What is Big Think?  

We are Big Idea Hunters…

We live in a time of information abundance, which far too many of us see as information overload. With the sum total of human knowledge, past and present, at our fingertips, we’re faced with a crisis of attention: which ideas should we engage with, and why? Big Think is an evolving roadmap to the best thinking on the planet — the ideas that can help you think flexibly and act decisively in a multivariate world.

A word about Big Ideas and Themes — The architecture of Big Think

Big ideas are lenses for envisioning the future. Every article and video on bigthink.com and on our learning platforms is based on an emerging “big idea” that is significant, widely relevant, and actionable. We’re sifting the noise for the questions and insights that have the power to change all of our lives, for decades to come. For example, reverse-engineering is a big idea in that the concept is increasingly useful across multiple disciplines, from education to nanotechnology.

Themes are the seven broad umbrellas under which we organize the hundreds of big ideas that populate Big Think. They include New World Order, Earth and Beyond, 21st Century Living, Going Mental, Extreme Biology, Power and Influence, and Inventing the Future.

Big Think Features:

12,000+ Expert Videos

1

Browse videos featuring experts across a wide range of disciplines, from personal health to business leadership to neuroscience.

Watch videos

World Renowned Bloggers

2

Big Think’s contributors offer expert analysis of the big ideas behind the news.

Go to blogs

Big Think Edge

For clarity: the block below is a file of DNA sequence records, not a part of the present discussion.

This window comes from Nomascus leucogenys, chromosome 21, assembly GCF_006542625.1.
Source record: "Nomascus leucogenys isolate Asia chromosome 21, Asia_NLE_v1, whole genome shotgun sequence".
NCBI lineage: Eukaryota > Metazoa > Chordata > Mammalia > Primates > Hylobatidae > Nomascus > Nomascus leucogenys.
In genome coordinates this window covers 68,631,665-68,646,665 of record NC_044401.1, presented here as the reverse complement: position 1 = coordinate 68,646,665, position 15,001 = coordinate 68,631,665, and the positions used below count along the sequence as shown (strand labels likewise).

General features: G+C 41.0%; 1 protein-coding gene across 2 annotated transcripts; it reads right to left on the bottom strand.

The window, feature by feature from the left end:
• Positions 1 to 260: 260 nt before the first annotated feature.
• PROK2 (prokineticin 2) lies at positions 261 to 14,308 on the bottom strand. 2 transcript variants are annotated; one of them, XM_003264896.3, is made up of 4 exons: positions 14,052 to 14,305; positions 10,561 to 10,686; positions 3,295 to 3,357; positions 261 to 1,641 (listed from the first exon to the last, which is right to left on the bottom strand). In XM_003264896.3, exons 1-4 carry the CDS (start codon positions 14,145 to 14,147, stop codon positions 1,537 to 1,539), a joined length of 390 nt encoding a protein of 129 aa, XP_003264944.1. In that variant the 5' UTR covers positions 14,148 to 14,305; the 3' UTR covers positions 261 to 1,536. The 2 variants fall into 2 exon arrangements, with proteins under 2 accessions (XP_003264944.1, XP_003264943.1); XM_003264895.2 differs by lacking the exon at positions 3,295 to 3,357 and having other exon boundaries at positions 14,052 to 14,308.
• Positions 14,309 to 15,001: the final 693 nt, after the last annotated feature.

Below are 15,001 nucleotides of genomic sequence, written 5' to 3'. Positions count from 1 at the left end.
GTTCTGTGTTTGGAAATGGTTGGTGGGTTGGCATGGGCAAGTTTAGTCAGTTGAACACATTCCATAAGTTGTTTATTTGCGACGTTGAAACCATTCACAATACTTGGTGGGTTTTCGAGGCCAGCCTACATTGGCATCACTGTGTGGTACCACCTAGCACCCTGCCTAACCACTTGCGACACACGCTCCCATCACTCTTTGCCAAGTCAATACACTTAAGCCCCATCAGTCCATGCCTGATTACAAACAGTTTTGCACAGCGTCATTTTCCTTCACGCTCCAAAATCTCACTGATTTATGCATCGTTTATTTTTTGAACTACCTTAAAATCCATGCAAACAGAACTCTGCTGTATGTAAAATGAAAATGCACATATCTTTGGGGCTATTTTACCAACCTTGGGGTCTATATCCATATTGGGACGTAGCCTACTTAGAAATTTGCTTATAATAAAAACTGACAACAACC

3

Big Think’s Edge learning platform for career mentorship and professional development provides engaging and actionable courses delivered by the people who are shaping our future.

Find out more
Close

Even In Offices With Flex-Time, "Morning Bias" Is Real

May 17, 2014, 12:00 PM
Shutterstock_111266369

What's the Latest Development?

Two University of Washington experiments, one involving real-life employee-manager pairs and the other with undergraduates managing fictional employees, demonstrated the continued prevalence of morning bias when it comes to perceived notions of workplace performance. In both experiments, employees arrived at the office at different times of the morning; with the real-life pairs, those arrivals ranged from 5:00 to 9:45 and averaged out at 8:42. Across the board, employees who arrived later received lower performance ratings. Even when the fictional employees had identical productivity profiles, the undergraduates still favored the early birds over the latecomers.

What's the Big Idea?

Max Nisen writes, "Employees who start later, even for a good reason, might be inadvertently hurting their career prospectsAnd companies that put pressure on employees—even unwittingly—to start earlier are likely to lose a lot of the benefits of allowing flex-time in the first place, such as attracting talented people who might not otherwise be able to work full time, and letting people work when they’re most productive." The study will appear in a future edition of Journal of Applied Psychology

Photo Credit: Shutterstock.com

Read it at Quartz

 

Even In Offices With Flex-T...

Newsletter: Share: